Q. Within the context of the "conservative assault" you discuss in the book, can you please define the terms "living constitution" and "strict constructionist"?

—Everyone is a strict constructionist in that everyone believes that the text of the Constitution should be followed where it is clear.   But the phrase "strict constructionist" was coined by Richard Nixon to refer to something more ideological:  Justices who followed the conservative approach to interpreting constitutional provisions.   Interestingly, conservatives are not strict constructionists in interpreting the Second Amendment.   There conservatives read the Second Amendment as if it simply said "the right of the people to keep and bear arms shall not be infringed."  They ignore the first half of the Amendment which speaks of the right existing for the purpose of having a well-regulated militia.

A belief in a "living Constitution" rejects the notion that the meaning of a constitutional provision is the same in 2011 as when it was adopted.   A living Constitution says that in interpreting the Constitution, Justices and judges should consider history, tradition, precedent, and modern needs.   There always has been a living Constitution and hopefully always will be.  The opposite of a living Constitution is a dead Constitution and no society can be governed under that.

Q. Can you discuss your decision to use, both in the title and throughout the book, the phrase "conservative assault"?

—I struggled with the title for the book.   I want it to convey a concerted effort by conservatives over the last several decades to change long-standing principles of constitutional law.   It is a book written for a general audience and I wanted a title that was not too academic.   I do not want the book to be read as a polemic and I worried about the title in this regard.   Ultimately, though, I chose the title to express the extent to which I believe that conservatives have sought to change basic principles of constitutional law.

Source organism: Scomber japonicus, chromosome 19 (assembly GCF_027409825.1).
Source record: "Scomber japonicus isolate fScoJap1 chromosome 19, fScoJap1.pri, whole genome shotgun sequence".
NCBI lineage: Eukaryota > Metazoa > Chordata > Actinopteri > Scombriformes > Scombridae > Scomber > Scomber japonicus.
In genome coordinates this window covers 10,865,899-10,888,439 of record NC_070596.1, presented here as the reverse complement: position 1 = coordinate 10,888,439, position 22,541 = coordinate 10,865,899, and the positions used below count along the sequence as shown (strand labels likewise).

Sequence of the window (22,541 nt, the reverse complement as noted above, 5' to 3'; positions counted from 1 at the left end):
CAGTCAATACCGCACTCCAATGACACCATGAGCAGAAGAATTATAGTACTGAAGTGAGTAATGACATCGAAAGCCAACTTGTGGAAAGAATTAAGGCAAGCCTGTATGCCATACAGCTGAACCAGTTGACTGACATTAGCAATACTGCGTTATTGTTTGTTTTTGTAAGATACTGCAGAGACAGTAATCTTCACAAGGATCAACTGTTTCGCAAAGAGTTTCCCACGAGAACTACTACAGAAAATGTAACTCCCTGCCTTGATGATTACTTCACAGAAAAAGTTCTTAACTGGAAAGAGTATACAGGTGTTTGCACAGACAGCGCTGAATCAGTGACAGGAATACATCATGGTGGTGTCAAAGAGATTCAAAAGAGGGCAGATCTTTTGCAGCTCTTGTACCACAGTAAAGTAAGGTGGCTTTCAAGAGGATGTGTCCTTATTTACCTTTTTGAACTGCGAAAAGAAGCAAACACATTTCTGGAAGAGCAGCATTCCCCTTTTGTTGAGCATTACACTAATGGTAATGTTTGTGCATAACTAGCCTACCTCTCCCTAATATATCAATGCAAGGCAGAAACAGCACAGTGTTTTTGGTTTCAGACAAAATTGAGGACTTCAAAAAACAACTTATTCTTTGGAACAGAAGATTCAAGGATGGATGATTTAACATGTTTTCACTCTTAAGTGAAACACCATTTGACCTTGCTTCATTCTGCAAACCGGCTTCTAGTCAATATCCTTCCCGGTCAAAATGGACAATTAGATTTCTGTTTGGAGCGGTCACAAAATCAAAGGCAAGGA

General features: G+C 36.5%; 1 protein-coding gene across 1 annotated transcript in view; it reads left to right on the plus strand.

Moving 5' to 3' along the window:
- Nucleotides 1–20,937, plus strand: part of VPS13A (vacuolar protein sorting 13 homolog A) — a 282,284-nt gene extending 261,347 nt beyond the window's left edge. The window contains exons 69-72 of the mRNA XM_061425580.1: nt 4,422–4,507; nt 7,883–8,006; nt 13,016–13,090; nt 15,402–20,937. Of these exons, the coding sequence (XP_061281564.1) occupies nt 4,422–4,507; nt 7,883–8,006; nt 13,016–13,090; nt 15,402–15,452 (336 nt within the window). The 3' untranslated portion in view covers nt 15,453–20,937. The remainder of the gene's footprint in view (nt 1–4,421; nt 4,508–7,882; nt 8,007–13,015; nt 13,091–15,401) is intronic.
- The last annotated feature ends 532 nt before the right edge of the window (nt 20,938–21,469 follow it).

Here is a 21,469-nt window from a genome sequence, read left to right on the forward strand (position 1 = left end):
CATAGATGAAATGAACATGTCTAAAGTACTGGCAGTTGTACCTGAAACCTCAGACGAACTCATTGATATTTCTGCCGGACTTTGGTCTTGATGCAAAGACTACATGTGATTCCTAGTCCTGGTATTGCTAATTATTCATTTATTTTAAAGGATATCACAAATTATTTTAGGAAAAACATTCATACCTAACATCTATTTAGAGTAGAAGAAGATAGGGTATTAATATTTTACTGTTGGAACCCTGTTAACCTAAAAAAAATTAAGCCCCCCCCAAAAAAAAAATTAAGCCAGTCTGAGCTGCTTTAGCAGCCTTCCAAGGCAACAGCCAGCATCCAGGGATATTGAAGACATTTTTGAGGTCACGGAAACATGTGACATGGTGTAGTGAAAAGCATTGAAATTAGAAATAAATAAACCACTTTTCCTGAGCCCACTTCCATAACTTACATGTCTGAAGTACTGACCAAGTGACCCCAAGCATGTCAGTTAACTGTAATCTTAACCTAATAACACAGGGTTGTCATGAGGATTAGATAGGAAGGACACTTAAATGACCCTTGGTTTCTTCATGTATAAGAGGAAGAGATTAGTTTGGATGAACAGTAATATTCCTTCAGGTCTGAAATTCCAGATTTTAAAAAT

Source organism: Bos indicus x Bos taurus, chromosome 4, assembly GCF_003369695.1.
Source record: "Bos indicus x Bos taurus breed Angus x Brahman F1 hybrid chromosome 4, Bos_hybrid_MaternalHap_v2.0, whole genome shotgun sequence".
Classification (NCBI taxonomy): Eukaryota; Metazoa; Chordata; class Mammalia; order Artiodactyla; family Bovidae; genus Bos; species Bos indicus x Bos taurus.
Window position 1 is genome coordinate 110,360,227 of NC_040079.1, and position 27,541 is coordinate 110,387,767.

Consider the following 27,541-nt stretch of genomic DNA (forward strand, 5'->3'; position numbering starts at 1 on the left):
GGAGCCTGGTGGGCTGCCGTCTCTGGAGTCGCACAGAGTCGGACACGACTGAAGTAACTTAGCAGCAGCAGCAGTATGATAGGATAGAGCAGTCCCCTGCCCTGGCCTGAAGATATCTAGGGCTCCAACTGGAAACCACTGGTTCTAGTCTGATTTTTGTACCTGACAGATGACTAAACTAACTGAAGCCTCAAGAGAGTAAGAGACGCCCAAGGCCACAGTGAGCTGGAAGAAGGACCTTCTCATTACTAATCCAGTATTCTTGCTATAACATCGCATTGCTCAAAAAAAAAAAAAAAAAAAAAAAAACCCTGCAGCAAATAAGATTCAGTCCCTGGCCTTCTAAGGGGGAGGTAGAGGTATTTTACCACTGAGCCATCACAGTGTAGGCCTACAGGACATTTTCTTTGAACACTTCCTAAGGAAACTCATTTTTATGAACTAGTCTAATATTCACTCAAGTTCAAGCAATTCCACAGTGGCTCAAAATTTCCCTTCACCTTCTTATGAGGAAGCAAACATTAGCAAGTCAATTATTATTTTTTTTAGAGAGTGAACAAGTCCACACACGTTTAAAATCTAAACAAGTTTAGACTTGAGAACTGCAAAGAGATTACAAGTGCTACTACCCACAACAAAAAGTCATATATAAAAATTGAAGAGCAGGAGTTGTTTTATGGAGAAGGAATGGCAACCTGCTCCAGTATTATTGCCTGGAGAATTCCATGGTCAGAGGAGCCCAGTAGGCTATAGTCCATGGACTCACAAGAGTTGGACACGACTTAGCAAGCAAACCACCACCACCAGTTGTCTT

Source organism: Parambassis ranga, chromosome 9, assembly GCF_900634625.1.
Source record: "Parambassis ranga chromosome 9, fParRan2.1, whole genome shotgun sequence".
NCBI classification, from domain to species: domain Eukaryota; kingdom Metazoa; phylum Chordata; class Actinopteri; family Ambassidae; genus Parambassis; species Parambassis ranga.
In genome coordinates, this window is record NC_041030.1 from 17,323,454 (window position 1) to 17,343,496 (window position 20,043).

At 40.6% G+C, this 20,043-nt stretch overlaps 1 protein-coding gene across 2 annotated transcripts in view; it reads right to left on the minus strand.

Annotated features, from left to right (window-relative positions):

Q. From what you have observed, can you envision Justices Kagan and/or Sotomayor as leaders of the liberal wing of the Court?

—It is far too soon to have a sense of Elena Kagan's judicial philosophy.  I think we know less about her judicial ideology than any nominee since Sandra Day O'Connor in 1981 since Kagan had never been a judge before and had only a relatively small amount of legal scholarship.  In her first year and a half on the Court, Justice Sotomayor has shown that she well could be the leader of a liberal wing of the Court for decades to come.   Her voting record in her first Term, her magnificent dissent in Berghuis v. Thompkins, her dissents in some recent death penalty cases where certiorari was denied, all are evidence of this.  Also, she is a brilliant and charming person, which could help make her a leader within the Court.

Posted in Book Reviews, Featured

Recommended Citation: Adam Schlossman, SCOTUSblog interview: Erwin Chemerinsky’s The Conservative Assault on the Constitution, SCOTUSblog (Dec. 14, 2010, 10:48 AM), http://www.scotusblog.com/2010/12/scotusblog-interview-erwin-chemerinskys-the-conservative-assault-on-the-constitution/